Whoops. Something went wrong and now a customer is asking for a refund. You should have guidelines in place. If you do, you know that even when you're in the wrong, compensation isn't always the way to make it right.

I've personally had bad luck in the past with writing apps. Drafts written end up vanishing, or they become corrupted and the "backup" is nowhere to be found. Woe is me!

Related: The Lost Art of Candor in the Workplace

Let's take that scenario to a more complex product. Say that out of the blue, a bug deletes some of a user's settings, and you've never seen this happen before.

Getting hypothetical, let's say the team has deemed a refund as not the right response for this situation. You'll run into those instances, and problems aren't always fixed with freebies, even when someone asks.

Offering some of your time is a fair exchange for a small glitch. Be polite but firm that you're unable to offer financial compensation, but you're ready to make things right through any alternatives available.

Dealing with an abusive customer

This isn't an irate personality. This is someone who has clearly crossed the line and is mistreating your team member.

Shut it down, no exceptions. But don't lose your cool; you must notify the team so they can commit to a swift, immediate action.

The steps to take:

  1. If you are on the receiving end, you must loop someone else in—a support lead or other team leadership. Do not handle this situation yourself.
  2. Cancel the account.
  3. Tell them to not contact you or anyone else on your team again.

Nobody enjoys these situations. They're a mess. But the chances of not running into something similar over years or decades of experience is slim. Will you be prepared?

"I need to speak with a manager."

If you messed up, pass the conversation on with context to the team lead and you'll both figure it out from there. Mistakes happen.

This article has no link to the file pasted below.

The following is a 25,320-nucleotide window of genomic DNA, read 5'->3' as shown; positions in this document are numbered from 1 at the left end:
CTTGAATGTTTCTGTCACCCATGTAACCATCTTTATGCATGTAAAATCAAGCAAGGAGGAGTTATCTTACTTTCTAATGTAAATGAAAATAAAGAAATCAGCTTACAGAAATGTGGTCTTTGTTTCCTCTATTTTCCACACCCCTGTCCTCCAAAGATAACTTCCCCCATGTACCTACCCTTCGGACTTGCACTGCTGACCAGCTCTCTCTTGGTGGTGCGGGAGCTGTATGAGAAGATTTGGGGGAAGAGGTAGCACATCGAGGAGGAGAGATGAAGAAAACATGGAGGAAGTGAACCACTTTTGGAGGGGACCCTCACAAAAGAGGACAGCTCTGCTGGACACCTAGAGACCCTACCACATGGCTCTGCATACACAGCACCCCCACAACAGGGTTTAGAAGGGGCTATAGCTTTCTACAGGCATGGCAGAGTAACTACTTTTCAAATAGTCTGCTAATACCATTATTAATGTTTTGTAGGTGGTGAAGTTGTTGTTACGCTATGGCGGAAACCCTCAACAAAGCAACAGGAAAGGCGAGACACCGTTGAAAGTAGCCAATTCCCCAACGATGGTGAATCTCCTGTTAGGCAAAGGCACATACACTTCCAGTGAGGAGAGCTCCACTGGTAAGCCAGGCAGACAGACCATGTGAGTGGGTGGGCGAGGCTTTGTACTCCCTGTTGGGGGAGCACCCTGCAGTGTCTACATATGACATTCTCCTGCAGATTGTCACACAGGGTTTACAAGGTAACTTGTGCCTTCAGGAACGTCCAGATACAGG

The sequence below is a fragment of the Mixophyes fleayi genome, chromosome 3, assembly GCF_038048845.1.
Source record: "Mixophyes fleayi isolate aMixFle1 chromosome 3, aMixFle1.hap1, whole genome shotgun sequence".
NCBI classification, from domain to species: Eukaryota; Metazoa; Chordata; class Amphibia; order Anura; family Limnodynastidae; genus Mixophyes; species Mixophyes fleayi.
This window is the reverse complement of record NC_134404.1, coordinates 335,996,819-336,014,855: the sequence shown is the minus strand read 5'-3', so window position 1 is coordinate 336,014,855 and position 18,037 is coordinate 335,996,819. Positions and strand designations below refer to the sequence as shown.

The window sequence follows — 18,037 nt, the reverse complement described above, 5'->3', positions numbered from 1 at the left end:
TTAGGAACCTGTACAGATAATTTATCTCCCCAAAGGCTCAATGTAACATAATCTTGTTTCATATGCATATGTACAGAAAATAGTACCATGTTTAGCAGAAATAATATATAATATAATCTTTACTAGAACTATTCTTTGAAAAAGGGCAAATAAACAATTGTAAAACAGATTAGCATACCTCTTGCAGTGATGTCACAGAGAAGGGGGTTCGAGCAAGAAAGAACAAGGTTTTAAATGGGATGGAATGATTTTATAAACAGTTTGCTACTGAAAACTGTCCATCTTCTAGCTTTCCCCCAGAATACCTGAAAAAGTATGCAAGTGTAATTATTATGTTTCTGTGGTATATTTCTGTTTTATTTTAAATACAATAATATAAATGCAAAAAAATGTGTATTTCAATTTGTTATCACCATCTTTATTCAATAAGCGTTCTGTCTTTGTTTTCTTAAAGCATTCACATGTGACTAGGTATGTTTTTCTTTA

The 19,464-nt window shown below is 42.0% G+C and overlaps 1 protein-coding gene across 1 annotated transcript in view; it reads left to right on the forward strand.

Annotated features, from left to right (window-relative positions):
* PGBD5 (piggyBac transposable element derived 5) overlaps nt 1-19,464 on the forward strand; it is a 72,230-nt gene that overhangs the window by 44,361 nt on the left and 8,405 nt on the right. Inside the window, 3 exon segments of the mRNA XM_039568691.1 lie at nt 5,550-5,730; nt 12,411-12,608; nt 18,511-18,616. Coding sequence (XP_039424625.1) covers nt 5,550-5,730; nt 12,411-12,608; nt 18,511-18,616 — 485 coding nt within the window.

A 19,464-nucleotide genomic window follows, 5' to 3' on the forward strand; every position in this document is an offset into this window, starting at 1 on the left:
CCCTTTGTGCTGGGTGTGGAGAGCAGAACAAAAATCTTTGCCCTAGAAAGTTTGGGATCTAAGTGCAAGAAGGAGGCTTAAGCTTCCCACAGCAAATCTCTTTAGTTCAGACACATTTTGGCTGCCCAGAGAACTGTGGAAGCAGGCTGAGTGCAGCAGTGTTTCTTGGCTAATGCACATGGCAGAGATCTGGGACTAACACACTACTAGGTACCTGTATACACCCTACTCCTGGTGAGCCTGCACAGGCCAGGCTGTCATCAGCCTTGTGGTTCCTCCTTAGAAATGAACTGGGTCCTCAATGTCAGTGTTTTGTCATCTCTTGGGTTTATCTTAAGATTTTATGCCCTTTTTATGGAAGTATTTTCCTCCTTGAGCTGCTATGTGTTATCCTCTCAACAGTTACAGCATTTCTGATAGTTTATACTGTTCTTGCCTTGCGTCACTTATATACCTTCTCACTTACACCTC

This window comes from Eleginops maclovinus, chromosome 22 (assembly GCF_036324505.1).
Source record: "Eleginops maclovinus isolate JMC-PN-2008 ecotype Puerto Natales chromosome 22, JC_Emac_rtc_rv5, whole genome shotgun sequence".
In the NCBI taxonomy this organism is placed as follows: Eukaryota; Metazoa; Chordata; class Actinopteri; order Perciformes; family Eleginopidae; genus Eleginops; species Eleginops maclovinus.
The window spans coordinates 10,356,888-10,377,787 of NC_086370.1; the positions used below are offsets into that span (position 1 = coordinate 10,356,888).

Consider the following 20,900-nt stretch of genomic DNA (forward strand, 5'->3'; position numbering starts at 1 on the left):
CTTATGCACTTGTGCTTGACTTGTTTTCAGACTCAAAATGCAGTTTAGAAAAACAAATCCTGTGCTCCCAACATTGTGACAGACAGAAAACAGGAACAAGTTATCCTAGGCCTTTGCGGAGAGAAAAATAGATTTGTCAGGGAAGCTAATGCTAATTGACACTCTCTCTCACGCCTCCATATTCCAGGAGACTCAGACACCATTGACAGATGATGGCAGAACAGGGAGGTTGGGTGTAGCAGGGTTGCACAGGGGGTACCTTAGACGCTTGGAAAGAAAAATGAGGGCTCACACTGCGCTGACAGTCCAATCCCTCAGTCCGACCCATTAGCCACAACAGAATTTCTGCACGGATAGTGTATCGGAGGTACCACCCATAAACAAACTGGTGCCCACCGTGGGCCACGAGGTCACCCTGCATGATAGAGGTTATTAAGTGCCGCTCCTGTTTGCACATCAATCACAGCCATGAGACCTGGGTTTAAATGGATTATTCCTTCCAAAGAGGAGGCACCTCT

If this is someone's response because he didn't get his way over a small request, the team needs unity on what to do. If you hire people you trust and trust the people you hire, the answer is most often to let them take ownership.

That doesn't work for me. Look, I don't want to waste my time, just get me your manager so I can get this done and over with.

There's a way to handle this with finesse, and it doesn't always require passing someone along when they're just trying to boss around the next person in line.

The buck should stop with you if a customer requests "the manager" just to get around an accurate, honest response. If you have any doubts, it's always better to ask than to guess. But when you're acting with certainty, speak with kind authority.

Difficult support situations aren't easy (or fun) to handle, and there's no "perfect" solution for every problem. But with a little preparation and guidance from your team, you'll be better suited to approach with tact and grace. That allows you to keep standards high and make better decisions—no matter what comes your way.

Related: Silence at Work Is Like a Noxious Gas

Gregory Ciotti

Marketing Strategist

Wilmington, Del.,-based Gregory Ciotti is the marketing strategist at Help Scout, the invisible email support software for small businesses. He also writes about behavioral psychology at his blog Sparring Mind.